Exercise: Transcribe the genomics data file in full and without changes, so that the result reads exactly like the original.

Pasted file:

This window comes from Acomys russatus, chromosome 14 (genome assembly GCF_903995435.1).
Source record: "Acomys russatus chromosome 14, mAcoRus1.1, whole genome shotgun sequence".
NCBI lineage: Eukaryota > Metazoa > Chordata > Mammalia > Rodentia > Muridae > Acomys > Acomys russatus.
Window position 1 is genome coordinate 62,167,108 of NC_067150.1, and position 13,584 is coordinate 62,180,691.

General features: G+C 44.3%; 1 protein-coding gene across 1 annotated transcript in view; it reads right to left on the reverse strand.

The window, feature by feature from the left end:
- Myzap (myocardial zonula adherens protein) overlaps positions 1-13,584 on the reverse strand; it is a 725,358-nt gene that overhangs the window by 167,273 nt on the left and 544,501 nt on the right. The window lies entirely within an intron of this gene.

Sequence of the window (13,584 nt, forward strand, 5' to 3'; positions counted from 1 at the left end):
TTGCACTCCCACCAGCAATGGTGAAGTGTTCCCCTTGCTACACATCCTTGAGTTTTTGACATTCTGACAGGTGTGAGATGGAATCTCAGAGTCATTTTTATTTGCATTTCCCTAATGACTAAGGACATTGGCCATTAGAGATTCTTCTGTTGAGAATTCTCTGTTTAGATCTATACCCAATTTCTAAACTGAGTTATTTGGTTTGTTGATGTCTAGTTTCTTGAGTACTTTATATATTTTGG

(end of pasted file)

This window comes from Acomys russatus, chromosome 14 (genome assembly GCF_903995435.1).
Source record: "Acomys russatus chromosome 14, mAcoRus1.1, whole genome shotgun sequence".
NCBI lineage: Eukaryota > Metazoa > Chordata > Mammalia > Rodentia > Muridae > Acomys > Acomys russatus.
Window position 1 is genome coordinate 62,167,108 of NC_067150.1, and position 13,584 is coordinate 62,180,691.

General features: G+C 44.3%; 1 protein-coding gene across 1 annotated transcript in view; it reads right to left on the reverse strand.

The window, feature by feature from the left end:
- Myzap (myocardial zonula adherens protein) overlaps positions 1-13,584 on the reverse strand; it is a 725,358-nt gene that overhangs the window by 167,273 nt on the left and 544,501 nt on the right. The window lies entirely within an intron of this gene.

Sequence of the window (13,584 nt, forward strand, 5' to 3'; positions counted from 1 at the left end):
TTGCACTCCCACCAGCAATGGTGAAGTGTTCCCCTTGCTACACATCCTTGAGTTTTTGACATTCTGACAGGTGTGAGATGGAATCTCAGAGTCATTTTTATTTGCATTTCCCTAATGACTAAGGACATTGGCCATTAGAGATTCTTCTGTTGAGAATTCTCTGTTTAGATCTATACCCAATTTCTAAACTGAGTTATTTGGTTTGTTGATGTCTAGTTTCTTGAGTACTTTATATATTTTGG